Statement on the Impeachment of Texas Attorney General Ken Paxton
Susan Fletcher Collin County Commissioner Precinct 1
I am profoundly shocked and saddened to witness the impeachment of our Texas Attorney General Ken Paxton. While I do realize that this action is supposed to function like a grand jury referring a case for an actual trial, I believe there are several fundamental problems with how this took place. Take note, if this is allowed to continue, it could happen to anyone, for any reason, valid or not. Especially when you’re not even allowed to present exculpatory evidence and defend yourself.
Make no mistake. I’m speaking up because the voice of the people was silenced in such a way that it didn’t even follow the law. My opposition is all about DUE PROCESS and the RULE OF LAW. As I’ve stated before, it’s not about the defendant, it’s about defending the people, and the very fabric of our Republic.
I believe this process has been extremely rushed, one-sided, and the utter lack of transparency with the public by the General Investigating Committee is simply stunning. Why is that important? Because it was the public that just elected him. As members of the public, we don’t know the validity of much of what has been alleged, because the witnesses were never sworn in, examined or cross-examined, and none of the allegations used against General Paxton have ever been proven in a court of law. It is a fundamental principle that as Americans, we are all considered innocent UNLESS (not “until”) we are proven guilty in a court of law. (Saying “until” presumes that guilt will be assigned eventually, and that is wrong thinking.). At a minimum, there was no reason to take such swift, drastic action and immediately go to DEFCON 1, throwing the state into crisis. Under all circumstances, no matter who is in power, this should be a methodical and fair process, with checks and balances. Evidence and testimony should only be admitted from sworn witnesses, or facts that are fully established and verified, not just allegations. The defendant’s counsel should be allowed to refute testimony, and have an impartial judge rule on whether it is admissible. Instead, it was an opportunistic rush to judgment, announced this past week with articles presented and heard within 48 hours. Everything else was done in secret. Republicans and Democrats alike should be concerned with how this was handled.
KEY POINT: I vehemently take issue with a particular statute in the Government Code Sec. 665.081 which clearly states that impeachment shall NOT occur for any acts which may have been committed prior to taking office. https://statutes.capitol.texas.gov/Docs/GV/htm/GV.665.htm#:~:text=OTHER%20REMOVAL%20PROVISIONS-,Sec.,the%20officer’s%20election%20to%20office. Clearly, any potential offense prior to taking office is to be handled by the Criminal Courts, not the Legislature. But that was not the case here. General Paxton was literally just sworn in to office for his third term in January 2023. The allegations contained within the articles are outside of the time window of allowable grievances; and furthermore, they were already considered by the voters, and General Paxton was still elected by a wide margin. Therefore, back to the statute, this isn’t about defending General Paxton, but defending the voters who elected him and following the law.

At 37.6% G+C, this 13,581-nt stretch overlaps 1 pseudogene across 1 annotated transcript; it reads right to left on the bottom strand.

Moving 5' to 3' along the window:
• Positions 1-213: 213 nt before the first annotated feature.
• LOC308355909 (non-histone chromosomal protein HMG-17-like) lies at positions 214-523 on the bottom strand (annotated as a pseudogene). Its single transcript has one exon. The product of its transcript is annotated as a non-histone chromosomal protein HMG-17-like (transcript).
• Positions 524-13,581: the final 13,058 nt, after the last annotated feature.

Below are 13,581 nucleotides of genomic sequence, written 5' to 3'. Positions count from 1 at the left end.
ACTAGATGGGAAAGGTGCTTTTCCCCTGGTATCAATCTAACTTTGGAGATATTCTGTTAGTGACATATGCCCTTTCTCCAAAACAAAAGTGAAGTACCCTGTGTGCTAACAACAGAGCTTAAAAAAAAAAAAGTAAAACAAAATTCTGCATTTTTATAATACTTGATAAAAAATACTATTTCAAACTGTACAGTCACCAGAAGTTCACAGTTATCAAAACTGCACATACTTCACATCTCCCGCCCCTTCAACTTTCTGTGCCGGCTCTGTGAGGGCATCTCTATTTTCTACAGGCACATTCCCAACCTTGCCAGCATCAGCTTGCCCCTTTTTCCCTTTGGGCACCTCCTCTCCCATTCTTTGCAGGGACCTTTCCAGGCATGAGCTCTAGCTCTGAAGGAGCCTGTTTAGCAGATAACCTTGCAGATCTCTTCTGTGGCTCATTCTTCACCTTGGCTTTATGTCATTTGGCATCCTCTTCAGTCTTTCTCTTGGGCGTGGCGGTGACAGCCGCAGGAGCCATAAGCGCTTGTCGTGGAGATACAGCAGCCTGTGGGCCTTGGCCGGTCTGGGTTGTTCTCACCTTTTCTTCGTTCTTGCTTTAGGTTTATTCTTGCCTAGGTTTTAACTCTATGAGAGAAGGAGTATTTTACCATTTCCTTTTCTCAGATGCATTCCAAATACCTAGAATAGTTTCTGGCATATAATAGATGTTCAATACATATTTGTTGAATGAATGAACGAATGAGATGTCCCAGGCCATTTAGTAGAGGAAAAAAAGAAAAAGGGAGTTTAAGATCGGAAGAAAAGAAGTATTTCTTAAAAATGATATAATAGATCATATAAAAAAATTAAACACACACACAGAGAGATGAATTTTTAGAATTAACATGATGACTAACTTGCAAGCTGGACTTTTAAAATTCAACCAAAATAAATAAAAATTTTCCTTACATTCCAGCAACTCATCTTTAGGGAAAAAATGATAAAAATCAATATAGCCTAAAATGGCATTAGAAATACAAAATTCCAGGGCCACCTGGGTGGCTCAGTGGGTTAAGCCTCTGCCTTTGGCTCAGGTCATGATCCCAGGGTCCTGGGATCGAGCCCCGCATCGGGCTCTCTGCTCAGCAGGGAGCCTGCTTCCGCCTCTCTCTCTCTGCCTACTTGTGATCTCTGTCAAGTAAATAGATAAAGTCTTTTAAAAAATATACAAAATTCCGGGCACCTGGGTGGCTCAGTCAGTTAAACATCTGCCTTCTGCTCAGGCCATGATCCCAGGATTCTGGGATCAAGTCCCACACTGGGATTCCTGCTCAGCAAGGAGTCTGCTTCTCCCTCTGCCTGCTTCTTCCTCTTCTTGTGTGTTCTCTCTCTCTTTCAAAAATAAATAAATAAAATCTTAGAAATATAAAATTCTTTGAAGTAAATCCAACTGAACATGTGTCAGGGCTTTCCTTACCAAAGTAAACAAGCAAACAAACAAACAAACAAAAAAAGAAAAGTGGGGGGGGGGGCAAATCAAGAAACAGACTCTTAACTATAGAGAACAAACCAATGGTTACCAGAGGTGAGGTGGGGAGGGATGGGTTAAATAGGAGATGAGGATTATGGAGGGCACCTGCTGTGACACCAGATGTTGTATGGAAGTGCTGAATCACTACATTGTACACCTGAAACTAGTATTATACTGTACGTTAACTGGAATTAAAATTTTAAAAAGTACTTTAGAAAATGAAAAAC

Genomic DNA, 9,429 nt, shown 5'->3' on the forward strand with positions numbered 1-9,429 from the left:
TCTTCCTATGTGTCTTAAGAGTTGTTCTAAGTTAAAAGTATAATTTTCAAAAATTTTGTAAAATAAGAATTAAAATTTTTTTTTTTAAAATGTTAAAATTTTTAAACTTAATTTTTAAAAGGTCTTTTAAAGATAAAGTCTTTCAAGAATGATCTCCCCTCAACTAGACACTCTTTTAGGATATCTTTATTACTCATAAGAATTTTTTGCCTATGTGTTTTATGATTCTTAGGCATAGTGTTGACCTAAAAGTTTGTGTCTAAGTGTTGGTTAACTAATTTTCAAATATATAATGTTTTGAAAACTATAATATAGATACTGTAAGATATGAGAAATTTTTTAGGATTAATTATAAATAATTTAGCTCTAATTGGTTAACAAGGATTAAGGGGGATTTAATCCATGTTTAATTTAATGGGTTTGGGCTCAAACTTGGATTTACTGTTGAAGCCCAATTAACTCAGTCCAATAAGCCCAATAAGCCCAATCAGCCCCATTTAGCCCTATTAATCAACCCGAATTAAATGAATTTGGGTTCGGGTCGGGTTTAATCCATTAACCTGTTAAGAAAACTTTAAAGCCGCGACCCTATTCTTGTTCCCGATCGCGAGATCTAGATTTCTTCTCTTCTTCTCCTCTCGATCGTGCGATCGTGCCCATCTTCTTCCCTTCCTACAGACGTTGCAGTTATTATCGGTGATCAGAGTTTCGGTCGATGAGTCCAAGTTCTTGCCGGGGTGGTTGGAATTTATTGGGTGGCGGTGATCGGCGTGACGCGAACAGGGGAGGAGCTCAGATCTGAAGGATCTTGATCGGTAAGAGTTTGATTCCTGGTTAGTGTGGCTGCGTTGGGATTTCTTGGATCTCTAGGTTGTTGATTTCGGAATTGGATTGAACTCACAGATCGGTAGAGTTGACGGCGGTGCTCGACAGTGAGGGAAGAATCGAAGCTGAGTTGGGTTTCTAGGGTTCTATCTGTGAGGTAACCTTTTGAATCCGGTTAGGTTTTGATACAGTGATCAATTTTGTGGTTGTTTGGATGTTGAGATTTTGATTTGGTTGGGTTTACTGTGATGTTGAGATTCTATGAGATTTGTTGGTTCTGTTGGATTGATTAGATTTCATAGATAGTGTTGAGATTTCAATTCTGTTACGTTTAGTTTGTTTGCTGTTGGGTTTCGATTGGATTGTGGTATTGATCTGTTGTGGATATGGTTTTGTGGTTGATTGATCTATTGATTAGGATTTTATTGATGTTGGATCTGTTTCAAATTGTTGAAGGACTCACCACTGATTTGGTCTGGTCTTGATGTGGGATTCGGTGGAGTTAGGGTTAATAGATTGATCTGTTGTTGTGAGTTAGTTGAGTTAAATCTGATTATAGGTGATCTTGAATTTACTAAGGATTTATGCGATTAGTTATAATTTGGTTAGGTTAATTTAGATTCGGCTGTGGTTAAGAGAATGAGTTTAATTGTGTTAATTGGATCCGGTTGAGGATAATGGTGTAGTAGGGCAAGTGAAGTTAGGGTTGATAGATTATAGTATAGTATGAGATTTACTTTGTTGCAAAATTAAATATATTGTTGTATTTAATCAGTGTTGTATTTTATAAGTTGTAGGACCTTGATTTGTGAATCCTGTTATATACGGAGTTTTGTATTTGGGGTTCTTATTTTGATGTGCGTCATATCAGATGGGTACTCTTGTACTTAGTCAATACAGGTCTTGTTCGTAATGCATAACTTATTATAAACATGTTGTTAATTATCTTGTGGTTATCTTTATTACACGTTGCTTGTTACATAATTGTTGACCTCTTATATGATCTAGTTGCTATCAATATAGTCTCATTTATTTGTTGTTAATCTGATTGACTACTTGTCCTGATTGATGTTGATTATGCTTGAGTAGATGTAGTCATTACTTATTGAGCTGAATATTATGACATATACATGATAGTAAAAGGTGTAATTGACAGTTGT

I was told by several officials that none of this would have happened if General Paxton hadn’t pursued the $3.3m settlement. That makes zero sense. Then why are there 20 articles, many unrelated to the $3.3m, going back years? (Read the statute above, again) Why not pursue some kind of settlement agreement instead of rushing immediately to the gallows of impeachment? There was no attempt to find a solution, only to terminate and go against the will of the electorate, and the majority of Texans who had already spoken.
Elected officials should always be held accountable to following the law, and I do fully understand the importance of that. My point is that procedures must also be conducted fairly and lawfully. Especially when it is something as serious and solemn as removing someone from office. Personally, for the reasons stated above, I just don’t believe that’s what happened here, and furthermore, I certainly don’t believe our House members had nearly enough time to consider the complexity and evidence in this case. This sets up a dangerous precedent for the future, no matter who is in office. If the will of the electorate can be so easily usurped, I fear for our blessed, fragile Republic.